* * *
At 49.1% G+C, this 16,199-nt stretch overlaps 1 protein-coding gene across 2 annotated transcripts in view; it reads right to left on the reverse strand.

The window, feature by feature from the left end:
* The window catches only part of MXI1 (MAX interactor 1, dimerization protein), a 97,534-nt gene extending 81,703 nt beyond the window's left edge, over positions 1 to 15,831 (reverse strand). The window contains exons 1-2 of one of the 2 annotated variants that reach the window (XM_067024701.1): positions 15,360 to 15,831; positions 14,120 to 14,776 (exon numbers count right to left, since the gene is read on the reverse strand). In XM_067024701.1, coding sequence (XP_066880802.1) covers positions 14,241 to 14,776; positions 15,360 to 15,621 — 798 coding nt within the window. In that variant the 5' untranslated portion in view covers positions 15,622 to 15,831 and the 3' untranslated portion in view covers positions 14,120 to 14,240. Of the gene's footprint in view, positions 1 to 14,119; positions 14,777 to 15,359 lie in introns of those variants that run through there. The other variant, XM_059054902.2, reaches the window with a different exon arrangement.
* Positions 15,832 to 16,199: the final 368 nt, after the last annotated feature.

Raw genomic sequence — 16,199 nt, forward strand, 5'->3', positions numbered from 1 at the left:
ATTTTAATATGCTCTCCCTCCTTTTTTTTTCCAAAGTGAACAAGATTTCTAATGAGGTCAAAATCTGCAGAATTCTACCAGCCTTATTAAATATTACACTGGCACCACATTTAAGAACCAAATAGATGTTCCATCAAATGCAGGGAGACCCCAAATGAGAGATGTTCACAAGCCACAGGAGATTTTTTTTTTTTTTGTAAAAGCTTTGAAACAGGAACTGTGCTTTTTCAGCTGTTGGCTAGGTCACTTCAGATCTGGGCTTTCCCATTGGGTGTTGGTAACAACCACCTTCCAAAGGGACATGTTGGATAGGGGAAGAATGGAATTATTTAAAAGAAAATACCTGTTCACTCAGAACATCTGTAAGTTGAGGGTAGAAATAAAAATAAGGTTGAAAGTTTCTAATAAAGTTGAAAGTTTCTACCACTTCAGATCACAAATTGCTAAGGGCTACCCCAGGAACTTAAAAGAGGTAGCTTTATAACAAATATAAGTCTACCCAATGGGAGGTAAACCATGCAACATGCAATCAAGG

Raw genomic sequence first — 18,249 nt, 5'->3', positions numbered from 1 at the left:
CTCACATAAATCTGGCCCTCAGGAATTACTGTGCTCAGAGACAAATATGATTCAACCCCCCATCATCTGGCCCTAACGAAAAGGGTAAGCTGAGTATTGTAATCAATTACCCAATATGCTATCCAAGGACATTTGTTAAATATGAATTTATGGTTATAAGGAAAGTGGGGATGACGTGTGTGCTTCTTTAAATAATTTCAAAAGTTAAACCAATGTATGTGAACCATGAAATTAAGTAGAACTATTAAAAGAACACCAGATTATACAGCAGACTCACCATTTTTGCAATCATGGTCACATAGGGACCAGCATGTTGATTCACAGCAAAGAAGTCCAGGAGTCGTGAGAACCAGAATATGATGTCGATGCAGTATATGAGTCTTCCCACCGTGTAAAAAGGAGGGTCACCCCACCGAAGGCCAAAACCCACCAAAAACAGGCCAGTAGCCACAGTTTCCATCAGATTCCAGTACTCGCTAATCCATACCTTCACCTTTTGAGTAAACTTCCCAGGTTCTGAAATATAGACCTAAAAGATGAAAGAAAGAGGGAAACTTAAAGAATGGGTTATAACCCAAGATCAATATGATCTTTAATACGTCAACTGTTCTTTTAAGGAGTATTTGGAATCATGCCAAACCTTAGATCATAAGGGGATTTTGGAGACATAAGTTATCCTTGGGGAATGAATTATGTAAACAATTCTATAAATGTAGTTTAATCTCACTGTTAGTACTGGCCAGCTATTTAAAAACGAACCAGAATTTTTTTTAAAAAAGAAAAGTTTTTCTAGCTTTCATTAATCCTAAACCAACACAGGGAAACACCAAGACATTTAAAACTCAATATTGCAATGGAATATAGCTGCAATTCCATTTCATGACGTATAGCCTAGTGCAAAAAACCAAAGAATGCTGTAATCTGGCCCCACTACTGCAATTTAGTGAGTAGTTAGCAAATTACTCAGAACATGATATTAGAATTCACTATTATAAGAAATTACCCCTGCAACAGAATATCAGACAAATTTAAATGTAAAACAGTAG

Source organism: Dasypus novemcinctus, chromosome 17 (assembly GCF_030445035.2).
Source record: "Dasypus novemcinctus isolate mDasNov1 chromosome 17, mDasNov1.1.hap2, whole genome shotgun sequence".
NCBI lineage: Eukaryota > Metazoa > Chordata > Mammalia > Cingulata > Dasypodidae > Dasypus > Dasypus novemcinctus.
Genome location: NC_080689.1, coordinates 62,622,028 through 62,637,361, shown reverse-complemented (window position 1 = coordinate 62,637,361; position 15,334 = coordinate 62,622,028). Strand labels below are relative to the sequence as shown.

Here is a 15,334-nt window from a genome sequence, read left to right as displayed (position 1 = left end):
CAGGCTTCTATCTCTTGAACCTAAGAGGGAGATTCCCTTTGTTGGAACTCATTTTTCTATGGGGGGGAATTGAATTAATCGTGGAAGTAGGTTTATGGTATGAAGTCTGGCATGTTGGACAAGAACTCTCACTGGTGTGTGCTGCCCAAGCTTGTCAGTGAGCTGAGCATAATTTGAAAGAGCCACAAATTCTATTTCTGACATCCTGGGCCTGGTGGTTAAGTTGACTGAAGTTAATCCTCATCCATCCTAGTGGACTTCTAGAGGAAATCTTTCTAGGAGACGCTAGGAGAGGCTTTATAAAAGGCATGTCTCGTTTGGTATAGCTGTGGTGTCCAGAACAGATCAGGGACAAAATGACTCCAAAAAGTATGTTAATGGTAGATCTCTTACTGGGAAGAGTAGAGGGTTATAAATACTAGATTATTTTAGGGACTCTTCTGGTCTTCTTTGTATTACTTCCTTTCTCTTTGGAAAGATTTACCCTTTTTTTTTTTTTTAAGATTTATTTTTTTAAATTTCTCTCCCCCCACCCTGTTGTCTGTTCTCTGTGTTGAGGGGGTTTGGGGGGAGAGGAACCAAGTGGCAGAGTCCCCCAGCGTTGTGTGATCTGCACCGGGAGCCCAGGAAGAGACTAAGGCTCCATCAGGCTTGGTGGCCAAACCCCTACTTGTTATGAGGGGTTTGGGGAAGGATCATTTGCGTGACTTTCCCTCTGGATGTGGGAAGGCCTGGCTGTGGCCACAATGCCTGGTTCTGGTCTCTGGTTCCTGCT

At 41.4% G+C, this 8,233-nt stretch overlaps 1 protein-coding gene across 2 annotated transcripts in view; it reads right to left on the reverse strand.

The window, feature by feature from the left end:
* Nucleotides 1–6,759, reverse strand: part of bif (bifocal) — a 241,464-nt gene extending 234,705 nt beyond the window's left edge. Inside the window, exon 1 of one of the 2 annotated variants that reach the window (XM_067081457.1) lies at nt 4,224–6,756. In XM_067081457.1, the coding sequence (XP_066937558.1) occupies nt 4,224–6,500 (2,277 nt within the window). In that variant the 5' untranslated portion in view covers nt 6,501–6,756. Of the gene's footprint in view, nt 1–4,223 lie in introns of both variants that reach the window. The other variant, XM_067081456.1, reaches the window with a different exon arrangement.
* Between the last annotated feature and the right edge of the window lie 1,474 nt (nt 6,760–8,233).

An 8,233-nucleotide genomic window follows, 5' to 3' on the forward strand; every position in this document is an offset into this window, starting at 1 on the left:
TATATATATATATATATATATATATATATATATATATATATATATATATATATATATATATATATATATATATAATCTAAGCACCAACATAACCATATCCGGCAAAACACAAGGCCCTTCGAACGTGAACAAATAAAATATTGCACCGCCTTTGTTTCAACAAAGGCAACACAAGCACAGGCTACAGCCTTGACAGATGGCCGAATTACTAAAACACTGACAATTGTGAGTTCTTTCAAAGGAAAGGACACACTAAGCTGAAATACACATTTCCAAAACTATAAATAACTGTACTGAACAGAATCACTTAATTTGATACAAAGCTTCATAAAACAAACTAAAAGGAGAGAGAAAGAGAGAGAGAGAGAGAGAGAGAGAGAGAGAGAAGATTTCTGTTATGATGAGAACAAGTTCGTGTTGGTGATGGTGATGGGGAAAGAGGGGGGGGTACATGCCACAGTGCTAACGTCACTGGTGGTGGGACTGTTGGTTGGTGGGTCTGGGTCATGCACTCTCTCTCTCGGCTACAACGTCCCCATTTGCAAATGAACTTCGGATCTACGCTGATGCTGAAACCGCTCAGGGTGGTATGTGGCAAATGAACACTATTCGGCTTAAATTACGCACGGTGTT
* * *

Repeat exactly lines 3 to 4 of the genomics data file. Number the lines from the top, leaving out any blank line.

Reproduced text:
* The window catches only part of MXI1 (MAX interactor 1, dimerization protein), a 97,534-nt gene extending 81,703 nt beyond the window's left edge, over positions 1 to 15,831 (reverse strand). The window contains exons 1-2 of one of the 2 annotated variants that reach the window (XM_067024701.1): positions 15,360 to 15,831; positions 14,120 to 14,776 (exon numbers count right to left, since the gene is read on the reverse strand). In XM_067024701.1, coding sequence (XP_066880802.1) covers positions 14,241 to 14,776; positions 15,360 to 15,621 — 798 coding nt within the window. In that variant the 5' untranslated portion in view covers positions 15,622 to 15,831 and the 3' untranslated portion in view covers positions 14,120 to 14,240. Of the gene's footprint in view, positions 1 to 14,119; positions 14,777 to 15,359 lie in introns of those variants that run through there. The other variant, XM_059054902.2, reaches the window with a different exon arrangement.
* Positions 15,832 to 16,199: the final 368 nt, after the last annotated feature.